For the person to be guilty, the person’s conduct must be more than merely preparatory to the commission of the offence.

In relation to the rather different (and much more serious) crime of attempted murder, this requirement has been described as follows:

In order to be convicted of attempted murder, a prosecutor must show that the accused took a “direct step” towards killing the targeted victim. Courts have explained the requirement for a direct step by stating that a person must go beyond merely preparing to commit the crime, and instead cross over into actually perpetrating it. Preparation is thinking about committing the crime, talking about it, or otherwise planning to do it, while perpetration is taking an action that puts the plan in motion and that would result in the intended killing.

It would seem likely that tendering and relying on an affidavit containing a false statement might well constitute an attempt to pervert the course of justice, at least if it could be proved beyond reasonable doubt that it was intended to have a favourable influence on the outcome of the Supreme Court proceedings.  However, the affidavit was not tendered in evidence, only sworn and filed in the Court Registry.  I simply don’t know whether that would be likely to be held to be a sufficiently “direct step” towards commission of the actual offence, as opposed to merely preparing, planning and thinking about it.

Nevertheless, it’s certainly a serious situation and one that undoubtedly required Delia Lawrie’s resignation from the ALP leadership.  A conviction for swearing a false declaration would typically not result in a sentence of actual imprisonment, but the same can’t be said for perverting the course of justice.

The most that can be said at this stage from a political perspective is that any criminal proceedings are unlikely to be finalised before the Territory election due in August 2016.  That means Delia Lawrie would not be obliged to resign from Parliament before then, although whether her continuing presence even on the back bench will prove to be a major distraction for Labor under likely new Opposition Leader Michael Gunner remains to be seen.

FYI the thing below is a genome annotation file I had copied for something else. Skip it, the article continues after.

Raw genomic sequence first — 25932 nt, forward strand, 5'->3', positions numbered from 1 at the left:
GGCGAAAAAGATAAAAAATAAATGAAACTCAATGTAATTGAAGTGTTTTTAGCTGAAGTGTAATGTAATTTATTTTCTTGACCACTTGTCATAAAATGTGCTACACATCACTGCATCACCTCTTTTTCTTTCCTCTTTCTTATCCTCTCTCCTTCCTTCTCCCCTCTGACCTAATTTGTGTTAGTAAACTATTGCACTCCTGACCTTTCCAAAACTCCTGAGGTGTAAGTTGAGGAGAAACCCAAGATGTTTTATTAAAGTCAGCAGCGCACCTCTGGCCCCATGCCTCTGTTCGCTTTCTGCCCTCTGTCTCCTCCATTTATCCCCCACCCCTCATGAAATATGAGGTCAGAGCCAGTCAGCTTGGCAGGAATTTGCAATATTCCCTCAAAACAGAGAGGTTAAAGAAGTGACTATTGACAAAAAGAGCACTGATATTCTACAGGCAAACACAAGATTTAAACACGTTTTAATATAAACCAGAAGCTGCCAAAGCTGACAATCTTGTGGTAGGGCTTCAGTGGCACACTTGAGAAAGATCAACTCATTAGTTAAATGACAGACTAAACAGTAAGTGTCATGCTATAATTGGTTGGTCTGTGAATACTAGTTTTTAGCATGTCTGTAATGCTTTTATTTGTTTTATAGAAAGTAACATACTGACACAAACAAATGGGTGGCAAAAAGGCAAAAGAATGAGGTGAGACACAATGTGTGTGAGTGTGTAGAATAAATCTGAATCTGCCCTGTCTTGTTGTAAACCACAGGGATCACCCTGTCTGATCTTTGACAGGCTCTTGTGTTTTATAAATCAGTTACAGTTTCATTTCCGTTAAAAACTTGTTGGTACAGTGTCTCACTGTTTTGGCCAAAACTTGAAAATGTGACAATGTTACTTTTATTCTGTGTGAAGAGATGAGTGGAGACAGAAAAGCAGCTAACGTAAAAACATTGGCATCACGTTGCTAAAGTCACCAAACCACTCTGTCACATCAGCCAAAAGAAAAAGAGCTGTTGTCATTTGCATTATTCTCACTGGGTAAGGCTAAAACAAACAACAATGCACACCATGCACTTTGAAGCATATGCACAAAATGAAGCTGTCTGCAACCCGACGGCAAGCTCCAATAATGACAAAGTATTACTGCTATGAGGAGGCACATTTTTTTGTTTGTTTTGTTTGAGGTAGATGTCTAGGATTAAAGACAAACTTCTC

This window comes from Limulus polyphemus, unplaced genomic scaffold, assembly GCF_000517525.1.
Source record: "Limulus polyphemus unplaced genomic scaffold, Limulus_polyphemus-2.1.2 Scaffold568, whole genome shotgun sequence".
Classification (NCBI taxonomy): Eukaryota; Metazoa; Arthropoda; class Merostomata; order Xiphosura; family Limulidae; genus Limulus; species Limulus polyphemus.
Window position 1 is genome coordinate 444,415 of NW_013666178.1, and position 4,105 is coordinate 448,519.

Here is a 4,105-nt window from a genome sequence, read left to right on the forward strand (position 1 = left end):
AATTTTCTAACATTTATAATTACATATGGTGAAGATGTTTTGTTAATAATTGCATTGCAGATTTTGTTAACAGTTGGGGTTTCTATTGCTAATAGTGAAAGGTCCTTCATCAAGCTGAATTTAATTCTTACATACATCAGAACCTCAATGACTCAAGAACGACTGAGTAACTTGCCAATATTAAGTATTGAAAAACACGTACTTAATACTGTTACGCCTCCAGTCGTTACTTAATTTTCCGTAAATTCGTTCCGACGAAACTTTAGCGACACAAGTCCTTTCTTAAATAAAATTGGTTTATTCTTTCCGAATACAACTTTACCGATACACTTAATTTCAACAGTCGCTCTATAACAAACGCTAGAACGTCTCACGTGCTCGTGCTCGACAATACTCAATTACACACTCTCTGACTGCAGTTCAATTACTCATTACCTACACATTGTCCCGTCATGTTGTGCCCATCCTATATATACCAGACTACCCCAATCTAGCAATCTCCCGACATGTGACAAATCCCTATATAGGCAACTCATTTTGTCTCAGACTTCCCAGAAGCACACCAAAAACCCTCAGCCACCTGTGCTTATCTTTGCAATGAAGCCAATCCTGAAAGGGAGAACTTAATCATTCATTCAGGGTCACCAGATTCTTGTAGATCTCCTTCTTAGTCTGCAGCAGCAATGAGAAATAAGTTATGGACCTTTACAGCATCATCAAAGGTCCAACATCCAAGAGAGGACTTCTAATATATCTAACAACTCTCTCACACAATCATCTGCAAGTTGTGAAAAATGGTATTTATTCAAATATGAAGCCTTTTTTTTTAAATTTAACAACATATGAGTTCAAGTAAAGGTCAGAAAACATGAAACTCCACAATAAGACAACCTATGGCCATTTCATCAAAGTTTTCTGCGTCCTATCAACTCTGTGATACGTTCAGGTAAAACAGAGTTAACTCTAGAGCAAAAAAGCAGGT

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About Ken Parish

Ken Parish is a legal academic, with research areas in public law (constitutional and administrative law), civil procedure and teaching & learning theory and practice. He has been a legal academic for almost 20 years. Before that he ran a legal practice in Darwin for 15 years and was a Member of the NT Legislative Assembly for almost 4 years in the early 1990s.
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derrida derider
derrida derider
8 years ago

she and her lawyers “believed” on the basis of Lawler’s promise that there would be no adverse findings … quite to the contrary, she told colleagues that she expected the Commission report to be “ugly”.

People can change their minds, so doesn’t this depend on the sequence? If she told people she thought the Commission a political hatchet job and was subsequently promised by the Commissioner that it wouldn’t be, then its quite plausible she would adjust her response accordingly.

That may or may not be what happened, but it would be hard to disprove in a criminal trial.

paul walter
paul walter
8 years ago

I wish I could add some
thing beyond admitting to a generalised sense of politicised legals and kangaroo courts. Is it the sort of thing Queenslanders are complaining that they fear might happen with Justice Carmody?

My sense is that the story is more to do with an ideologically based neolib objection to Delia Lawrie and to dealings involving Heritage property and a Trade Union.

Politics seems a dirty game when the law is used to “get” people, regardless of competence. It seemed ugly when Bill Clinton was subjected to a kind of a (Ken) Starr chamber back in the nineties and recently in Queensland, involving an MP accused of domestic violence. I wonder if Brandis and DR legislation was not a perversion of the basic idea and philosophy of law, also.